Top 10 stories of 2015

As 2015 draws to a close, the Temple News staff revisits some of A&E’s best stories throughout the year.

“The last step”

In an enterprise, Emily Rolen stepped inside the world of the Senior Choreographic Project, the semester-long thesis for senior dance majors at Temple. This intimate look at the process examined the students and professors behind the dance program, as well as the way the thesis prepares dancers for life after graduation.

“Driving out the Donald”

Crane Arts co-owner David Gleeson purchased a Donald Trump tour bus and transformed it into a mobile art exhibit. Assistant arts & entertainment editor Eamon Dreisbach caught up with Gleeson and Sarah Muehlbauer, a 2010 Tyler School of Art alumna and the project’s social media manager, to tell the story behind the bus and how it’s “throwing a wrench” at the whole political system.

“A stage to call home”

In an enterprise, writers Tim Mulhern and Emily Scott extensively covered the growing trend of house shows, or when students use their homes to host live music. After discussing the DIY (“do-it-yourself”) music scene’s past in Philadelphia, Mulhern and Scott reported on the changes to the community and what was still on the horizon.

“Focusing on the unseen”

Despite no formal photography training, alumnus Shawn Theodore began photographing neighborhoods in North Philadelphia. Now, his urban street work has been on the pages of Ebony and Complex, and both Instagram and The New Yorker have cast him as a featured photographer. Art writer Angela Gervasi profiled Theodore and his love of natural light, shadow, color and people.

“Contemporary witchcraft”

Witchcraft is evolving to meet the modern needs of its practitioners, or so says senior strategic communication student Jessica Castro. Arts & entertainment editor Victoria Mier depicted what it means to be a modern witch for the Halloween issue.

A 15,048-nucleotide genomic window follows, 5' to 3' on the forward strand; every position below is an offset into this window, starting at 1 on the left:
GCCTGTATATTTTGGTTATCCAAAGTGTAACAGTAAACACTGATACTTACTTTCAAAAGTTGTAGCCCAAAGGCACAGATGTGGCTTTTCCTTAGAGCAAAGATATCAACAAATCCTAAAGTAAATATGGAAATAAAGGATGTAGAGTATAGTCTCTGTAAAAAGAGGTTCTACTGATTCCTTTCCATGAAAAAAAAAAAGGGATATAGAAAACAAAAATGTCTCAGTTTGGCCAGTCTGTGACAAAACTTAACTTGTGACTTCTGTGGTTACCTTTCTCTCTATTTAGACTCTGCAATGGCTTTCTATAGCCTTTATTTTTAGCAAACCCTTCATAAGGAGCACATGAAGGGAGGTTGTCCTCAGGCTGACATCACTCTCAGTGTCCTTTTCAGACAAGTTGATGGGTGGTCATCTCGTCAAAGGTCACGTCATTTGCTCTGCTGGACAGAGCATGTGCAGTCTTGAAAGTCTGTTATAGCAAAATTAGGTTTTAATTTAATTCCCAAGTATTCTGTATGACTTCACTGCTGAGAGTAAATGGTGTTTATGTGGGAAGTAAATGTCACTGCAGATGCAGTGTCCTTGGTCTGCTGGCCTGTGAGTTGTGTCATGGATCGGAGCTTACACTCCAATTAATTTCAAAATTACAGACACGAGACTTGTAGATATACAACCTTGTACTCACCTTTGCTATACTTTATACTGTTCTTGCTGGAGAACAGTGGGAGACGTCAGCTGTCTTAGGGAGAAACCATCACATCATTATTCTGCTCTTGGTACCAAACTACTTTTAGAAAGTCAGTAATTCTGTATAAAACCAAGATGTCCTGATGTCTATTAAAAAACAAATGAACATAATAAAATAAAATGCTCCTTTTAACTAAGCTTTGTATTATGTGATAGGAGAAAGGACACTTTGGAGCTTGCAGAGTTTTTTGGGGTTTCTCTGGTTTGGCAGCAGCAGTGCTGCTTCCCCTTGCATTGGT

“Undoing the knots: a city centerpiece”

Beneath all the mayhem in preparation for the papal visit to Philadelphia in September, local artist Meg Saligman collaborated with Temple alumni to create a special exhibit at the Cathedral Basilica of Saints Peter and Paul. Angela Gervasi reported on the exhibit and its materials–single wishes, written by participants on pieces of cloth and tied together to create something bigger.

“Live music, alcohol, age: a restrictive combination”

Tim Mulhern discovered a conundrum in Philadelphia’s live music scene: many venues are not able to book all ages shows, according to Pennsylvania liquor laws, creating a less than inclusive environment. However, there are individuals looking to create more all-ages spaces in the city.

“Through mural, a community remembers”

Due to of a $30 million improvement grant, the Norris Homes, an affordable housing community near Main Campus, is to be torn down. With the support of the city’s Mural Arts Program, artist Jennie Shanker designed a mural to remember the houses and the memories of the community that was created there.

“‘Beyond el barrio'”

Writer Grace Maiorano discovered a decades-long relationship between the Temple community and the thriving salsa scene in Philadelphia and beyond. Students, professors and alumni helped the genre grow and expand into mainstream.

“In Old City, Irish music and memory”

At The Plough & the Stars, an Old City pub, Irish musicians play tradition tunes and connect with their heritage. Emily Scott traced the influence of the pub on keeping the city’s Irish music alive.

“Alumnus brings cheese from kitchen to table”

Alumnus and adjunct professor Mike Geno found his niche in Philly’s food culture thanks to cheese. Madeline Presland caught up with the artist and his foodie-themed work, including his speciality cheese paintings.

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